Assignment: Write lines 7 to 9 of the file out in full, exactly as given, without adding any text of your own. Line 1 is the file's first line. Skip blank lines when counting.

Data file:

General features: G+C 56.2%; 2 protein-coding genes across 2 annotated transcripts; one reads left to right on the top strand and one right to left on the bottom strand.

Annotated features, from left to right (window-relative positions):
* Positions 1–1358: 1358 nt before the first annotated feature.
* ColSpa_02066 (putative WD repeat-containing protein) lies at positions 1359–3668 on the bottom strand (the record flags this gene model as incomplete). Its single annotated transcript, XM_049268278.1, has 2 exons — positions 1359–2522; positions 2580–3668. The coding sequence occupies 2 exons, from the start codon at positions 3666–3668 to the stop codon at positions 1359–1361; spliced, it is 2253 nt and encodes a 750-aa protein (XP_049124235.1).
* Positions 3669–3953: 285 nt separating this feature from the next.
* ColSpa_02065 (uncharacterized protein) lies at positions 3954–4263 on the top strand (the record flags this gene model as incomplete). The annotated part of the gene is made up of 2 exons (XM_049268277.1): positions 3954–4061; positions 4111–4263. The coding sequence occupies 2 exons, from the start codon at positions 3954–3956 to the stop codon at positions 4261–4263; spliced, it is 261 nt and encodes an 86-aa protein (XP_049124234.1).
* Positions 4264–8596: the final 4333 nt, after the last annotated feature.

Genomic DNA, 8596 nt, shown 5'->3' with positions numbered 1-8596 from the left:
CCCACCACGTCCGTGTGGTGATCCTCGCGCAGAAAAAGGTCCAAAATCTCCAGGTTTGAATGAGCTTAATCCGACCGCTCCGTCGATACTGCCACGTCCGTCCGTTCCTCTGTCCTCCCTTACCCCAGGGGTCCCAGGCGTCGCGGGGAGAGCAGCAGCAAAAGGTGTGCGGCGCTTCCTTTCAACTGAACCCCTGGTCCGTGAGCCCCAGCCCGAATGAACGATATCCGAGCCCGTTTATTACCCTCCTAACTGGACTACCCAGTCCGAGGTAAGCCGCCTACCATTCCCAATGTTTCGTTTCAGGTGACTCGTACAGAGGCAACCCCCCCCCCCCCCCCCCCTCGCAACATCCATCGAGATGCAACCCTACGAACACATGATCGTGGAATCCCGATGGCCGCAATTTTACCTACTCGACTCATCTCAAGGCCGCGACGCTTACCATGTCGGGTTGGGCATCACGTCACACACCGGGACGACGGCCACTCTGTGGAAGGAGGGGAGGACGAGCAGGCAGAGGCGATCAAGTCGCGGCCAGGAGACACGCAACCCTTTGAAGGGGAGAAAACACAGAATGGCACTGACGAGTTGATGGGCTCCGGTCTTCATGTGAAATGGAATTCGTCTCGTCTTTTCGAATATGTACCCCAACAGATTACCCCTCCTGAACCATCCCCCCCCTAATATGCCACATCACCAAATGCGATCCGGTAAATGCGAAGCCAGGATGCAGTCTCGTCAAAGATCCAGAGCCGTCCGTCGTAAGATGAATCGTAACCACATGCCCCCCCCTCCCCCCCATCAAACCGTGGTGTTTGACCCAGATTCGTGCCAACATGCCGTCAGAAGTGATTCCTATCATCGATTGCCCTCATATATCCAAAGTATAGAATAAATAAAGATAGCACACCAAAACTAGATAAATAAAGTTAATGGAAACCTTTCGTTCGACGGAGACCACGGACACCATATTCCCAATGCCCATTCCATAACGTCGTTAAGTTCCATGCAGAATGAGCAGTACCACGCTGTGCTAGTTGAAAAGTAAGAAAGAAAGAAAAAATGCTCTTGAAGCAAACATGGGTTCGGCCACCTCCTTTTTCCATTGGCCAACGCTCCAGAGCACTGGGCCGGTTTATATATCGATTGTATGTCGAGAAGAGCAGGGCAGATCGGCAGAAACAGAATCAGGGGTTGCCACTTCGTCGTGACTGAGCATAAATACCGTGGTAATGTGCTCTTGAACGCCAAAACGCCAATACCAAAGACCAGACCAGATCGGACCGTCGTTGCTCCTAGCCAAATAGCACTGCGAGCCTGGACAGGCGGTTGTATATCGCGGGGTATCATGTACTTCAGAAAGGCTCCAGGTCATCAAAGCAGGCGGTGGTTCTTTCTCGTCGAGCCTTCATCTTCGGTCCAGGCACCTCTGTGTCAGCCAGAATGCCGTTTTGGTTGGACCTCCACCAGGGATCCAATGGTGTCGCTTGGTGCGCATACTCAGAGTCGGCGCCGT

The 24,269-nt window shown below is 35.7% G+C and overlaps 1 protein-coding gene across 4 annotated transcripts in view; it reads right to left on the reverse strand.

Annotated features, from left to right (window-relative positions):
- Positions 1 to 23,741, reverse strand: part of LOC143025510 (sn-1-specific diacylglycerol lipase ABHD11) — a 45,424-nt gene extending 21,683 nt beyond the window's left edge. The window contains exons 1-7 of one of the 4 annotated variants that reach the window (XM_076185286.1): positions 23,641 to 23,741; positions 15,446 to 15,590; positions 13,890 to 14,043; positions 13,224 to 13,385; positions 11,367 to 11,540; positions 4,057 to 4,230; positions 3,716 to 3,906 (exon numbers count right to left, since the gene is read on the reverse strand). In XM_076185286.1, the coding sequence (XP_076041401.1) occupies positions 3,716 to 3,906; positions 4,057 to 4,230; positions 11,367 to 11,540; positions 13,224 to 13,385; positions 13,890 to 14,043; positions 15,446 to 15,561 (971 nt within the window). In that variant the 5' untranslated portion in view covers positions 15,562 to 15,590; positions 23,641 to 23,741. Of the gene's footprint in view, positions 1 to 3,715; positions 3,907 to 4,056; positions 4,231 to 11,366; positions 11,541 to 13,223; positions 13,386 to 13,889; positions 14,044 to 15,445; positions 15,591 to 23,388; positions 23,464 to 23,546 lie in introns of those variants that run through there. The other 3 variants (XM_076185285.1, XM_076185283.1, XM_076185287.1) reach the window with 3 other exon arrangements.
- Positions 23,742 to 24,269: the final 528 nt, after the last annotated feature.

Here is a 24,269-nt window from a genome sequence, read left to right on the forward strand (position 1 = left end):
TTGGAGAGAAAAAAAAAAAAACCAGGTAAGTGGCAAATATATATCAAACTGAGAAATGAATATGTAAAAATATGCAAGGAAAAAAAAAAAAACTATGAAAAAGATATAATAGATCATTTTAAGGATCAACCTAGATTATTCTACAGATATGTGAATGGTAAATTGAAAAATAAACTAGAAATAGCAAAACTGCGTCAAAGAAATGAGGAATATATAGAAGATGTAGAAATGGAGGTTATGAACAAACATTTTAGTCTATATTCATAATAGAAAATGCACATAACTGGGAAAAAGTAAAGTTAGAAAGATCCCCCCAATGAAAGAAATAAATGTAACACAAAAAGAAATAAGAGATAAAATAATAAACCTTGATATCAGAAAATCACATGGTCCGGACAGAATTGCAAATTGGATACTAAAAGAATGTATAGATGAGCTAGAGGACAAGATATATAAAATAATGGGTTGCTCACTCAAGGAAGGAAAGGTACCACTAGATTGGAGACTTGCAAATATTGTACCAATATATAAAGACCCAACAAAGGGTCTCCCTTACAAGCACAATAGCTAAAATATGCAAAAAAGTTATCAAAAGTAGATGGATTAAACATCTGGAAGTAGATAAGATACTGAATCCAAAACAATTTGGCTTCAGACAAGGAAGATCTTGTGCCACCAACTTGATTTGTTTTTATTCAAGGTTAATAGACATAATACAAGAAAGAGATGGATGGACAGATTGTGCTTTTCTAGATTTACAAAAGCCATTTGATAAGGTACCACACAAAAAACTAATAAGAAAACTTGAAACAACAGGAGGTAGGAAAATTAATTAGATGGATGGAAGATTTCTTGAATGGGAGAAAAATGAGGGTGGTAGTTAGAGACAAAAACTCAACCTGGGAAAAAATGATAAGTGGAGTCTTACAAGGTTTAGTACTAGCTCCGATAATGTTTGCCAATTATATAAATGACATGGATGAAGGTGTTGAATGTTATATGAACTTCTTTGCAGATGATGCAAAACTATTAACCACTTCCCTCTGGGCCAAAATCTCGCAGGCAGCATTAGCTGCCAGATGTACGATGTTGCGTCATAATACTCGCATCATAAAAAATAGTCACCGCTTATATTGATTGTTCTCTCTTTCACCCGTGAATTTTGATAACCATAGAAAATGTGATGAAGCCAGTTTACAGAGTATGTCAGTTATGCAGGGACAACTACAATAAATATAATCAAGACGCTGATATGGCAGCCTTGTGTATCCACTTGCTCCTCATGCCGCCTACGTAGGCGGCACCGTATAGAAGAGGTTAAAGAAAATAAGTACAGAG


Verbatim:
* Positions 4264–8596: the final 4333 nt, after the last annotated feature.

Genomic DNA, 8596 nt, shown 5'->3' with positions numbered 1-8596 from the left:
CCCACCACGTCCGTGTGGTGATCCTCGCGCAGAAAAAGGTCCAAAATCTCCAGGTTTGAATGAGCTTAATCCGACCGCTCCGTCGATACTGCCACGTCCGTCCGTTCCTCTGTCCTCCCTTACCCCAGGGGTCCCAGGCGTCGCGGGGAGAGCAGCAGCAAAAGGTGTGCGGCGCTTCCTTTCAACTGAACCCCTGGTCCGTGAGCCCCAGCCCGAATGAACGATATCCGAGCCCGTTTATTACCCTCCTAACTGGACTACCCAGTCCGAGGTAAGCCGCCTACCATTCCCAATGTTTCGTTTCAGGTGACTCGTACAGAGGCAACCCCCCCCCCCCCCCCCCCTCGCAACATCCATCGAGATGCAACCCTACGAACACATGATCGTGGAATCCCGATGGCCGCAATTTTACCTACTCGACTCATCTCAAGGCCGCGACGCTTACCATGTCGGGTTGGGCATCACGTCACACACCGGGACGACGGCCACTCTGTGGAAGGAGGGGAGGACGAGCAGGCAGAGGCGATCAAGTCGCGGCCAGGAGACACGCAACCCTTTGAAGGGGAGAAAACACAGAATGGCACTGACGAGTTGATGGGCTCCGGTCTTCATGTGAAATGGAATTCGTCTCGTCTTTTCGAATATGTACCCCAACAGATTACCCCTCCTGAACCATCCCCCCCCTAATATGCCACATCACCAAATGCGATCCGGTAAATGCGAAGCCAGGATGCAGTCTCGTCAAAGATCCAGAGCCGTCCGTCGTAAGATGAATCGTAACCACATGCCCCCCCCTCCCCCCCATCAAACCGTGGTGTTTGACCCAGATTCGTGCCAACATGCCGTCAGAAGTGATTCCTATCATCGATTGCCCTCATATATCCAAAGTATAGAATAAATAAAGATAGCACACCAAAACTAGATAAATAAAGTTAATGGAAACCTTTCGTTCGACGGAGACCACGGACACCATATTCCCAATGCCCATTCCATAACGTCGTTAAGTTCCATGCAGAATGAGCAGTACCACGCTGTGCTAGTTGAAAAGTAAGAAAGAAAGAAAAAATGCTCTTGAAGCAAACATGGGTTCGGCCACCTCCTTTTTCCATTGGCCAACGCTCCAGAGCACTGGGCCGGTTTATATATCGATTGTATGTCGAGAAGAGCAGGGCAGATCGGCAGAAACAGAATCAGGGGTTGCCACTTCGTCGTGACTGAGCATAAATACCGTGGTAATGTGCTCTTGAACGCCAAAACGCCAATACCAAAGACCAGACCAGATCGGACCGTCGTTGCTCCTAGCCAAATAGCACTGCGAGCCTGGACAGGCGGTTGTATATCGCGGGGTATCATGTACTTCAGAAAGGCTCCAGGTCATCAAAGCAGGCGGTGGTTCTTTCTCGTCGAGCCTTCATCTTCGGTCCAGGCACCTCTGTGTCAGCCAGAATGCCGTTTTGGTTGGACCTCCACCAGGGATCCAATGGTGTCGCTTGGTGCGCATACTCAGAGTCGGCGCCGT